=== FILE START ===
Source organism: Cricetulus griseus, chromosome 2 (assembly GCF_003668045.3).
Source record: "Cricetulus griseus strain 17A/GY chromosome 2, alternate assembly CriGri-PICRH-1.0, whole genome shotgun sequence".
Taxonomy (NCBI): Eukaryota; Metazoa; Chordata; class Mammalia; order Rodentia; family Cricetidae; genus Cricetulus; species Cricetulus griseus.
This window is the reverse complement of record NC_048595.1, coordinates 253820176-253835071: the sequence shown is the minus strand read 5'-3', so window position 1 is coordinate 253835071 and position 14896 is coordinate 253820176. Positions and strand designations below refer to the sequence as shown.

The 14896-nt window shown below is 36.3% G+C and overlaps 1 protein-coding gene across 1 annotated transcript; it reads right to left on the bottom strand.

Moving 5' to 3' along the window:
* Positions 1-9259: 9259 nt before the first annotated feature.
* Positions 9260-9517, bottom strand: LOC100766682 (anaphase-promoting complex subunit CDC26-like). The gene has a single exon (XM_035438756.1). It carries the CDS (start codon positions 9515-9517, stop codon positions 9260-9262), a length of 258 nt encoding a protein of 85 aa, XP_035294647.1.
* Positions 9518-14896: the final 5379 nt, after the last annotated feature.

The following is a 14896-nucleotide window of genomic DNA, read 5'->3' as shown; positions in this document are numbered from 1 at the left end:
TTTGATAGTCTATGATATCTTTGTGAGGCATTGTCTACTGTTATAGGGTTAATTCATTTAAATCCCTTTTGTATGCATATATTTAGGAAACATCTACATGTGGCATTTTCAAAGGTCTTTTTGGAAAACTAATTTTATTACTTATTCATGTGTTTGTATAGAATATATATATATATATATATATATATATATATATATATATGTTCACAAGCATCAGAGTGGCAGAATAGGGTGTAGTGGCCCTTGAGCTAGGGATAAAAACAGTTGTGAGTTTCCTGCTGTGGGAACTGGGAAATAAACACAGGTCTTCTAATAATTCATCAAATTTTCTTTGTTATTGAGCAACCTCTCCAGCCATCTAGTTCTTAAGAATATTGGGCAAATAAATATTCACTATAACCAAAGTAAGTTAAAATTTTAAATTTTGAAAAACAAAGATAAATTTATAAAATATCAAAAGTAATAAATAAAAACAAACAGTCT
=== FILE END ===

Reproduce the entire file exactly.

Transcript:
Source organism: Cricetulus griseus, chromosome 2 (assembly GCF_003668045.3).
Source record: "Cricetulus griseus strain 17A/GY chromosome 2, alternate assembly CriGri-PICRH-1.0, whole genome shotgun sequence".
Taxonomy (NCBI): Eukaryota; Metazoa; Chordata; class Mammalia; order Rodentia; family Cricetidae; genus Cricetulus; species Cricetulus griseus.
This window is the reverse complement of record NC_048595.1, coordinates 253820176-253835071: the sequence shown is the minus strand read 5'-3', so window position 1 is coordinate 253835071 and position 14896 is coordinate 253820176. Positions and strand designations below refer to the sequence as shown.

The 14896-nt window shown below is 36.3% G+C and overlaps 1 protein-coding gene across 1 annotated transcript; it reads right to left on the bottom strand.

Moving 5' to 3' along the window:
* Positions 1-9259: 9259 nt before the first annotated feature.
* Positions 9260-9517, bottom strand: LOC100766682 (anaphase-promoting complex subunit CDC26-like). The gene has a single exon (XM_035438756.1). It carries the CDS (start codon positions 9515-9517, stop codon positions 9260-9262), a length of 258 nt encoding a protein of 85 aa, XP_035294647.1.
* Positions 9518-14896: the final 5379 nt, after the last annotated feature.

The following is a 14896-nucleotide window of genomic DNA, read 5'->3' as shown; positions in this document are numbered from 1 at the left end:
TTTGATAGTCTATGATATCTTTGTGAGGCATTGTCTACTGTTATAGGGTTAATTCATTTAAATCCCTTTTGTATGCATATATTTAGGAAACATCTACATGTGGCATTTTCAAAGGTCTTTTTGGAAAACTAATTTTATTACTTATTCATGTGTTTGTATAGAATATATATATATATATATATATATATATATATATATATATGTTCACAAGCATCAGAGTGGCAGAATAGGGTGTAGTGGCCCTTGAGCTAGGGATAAAAACAGTTGTGAGTTTCCTGCTGTGGGAACTGGGAAATAAACACAGGTCTTCTAATAATTCATCAAATTTTCTTTGTTATTGAGCAACCTCTCCAGCCATCTAGTTCTTAAGAATATTGGGCAAATAAATATTCACTATAACCAAAGTAAGTTAAAATTTTAAATTTTGAAAAACAAAGATAAATTTATAAAATATCAAAAGTAATAAATAAAAACAAACAGTCT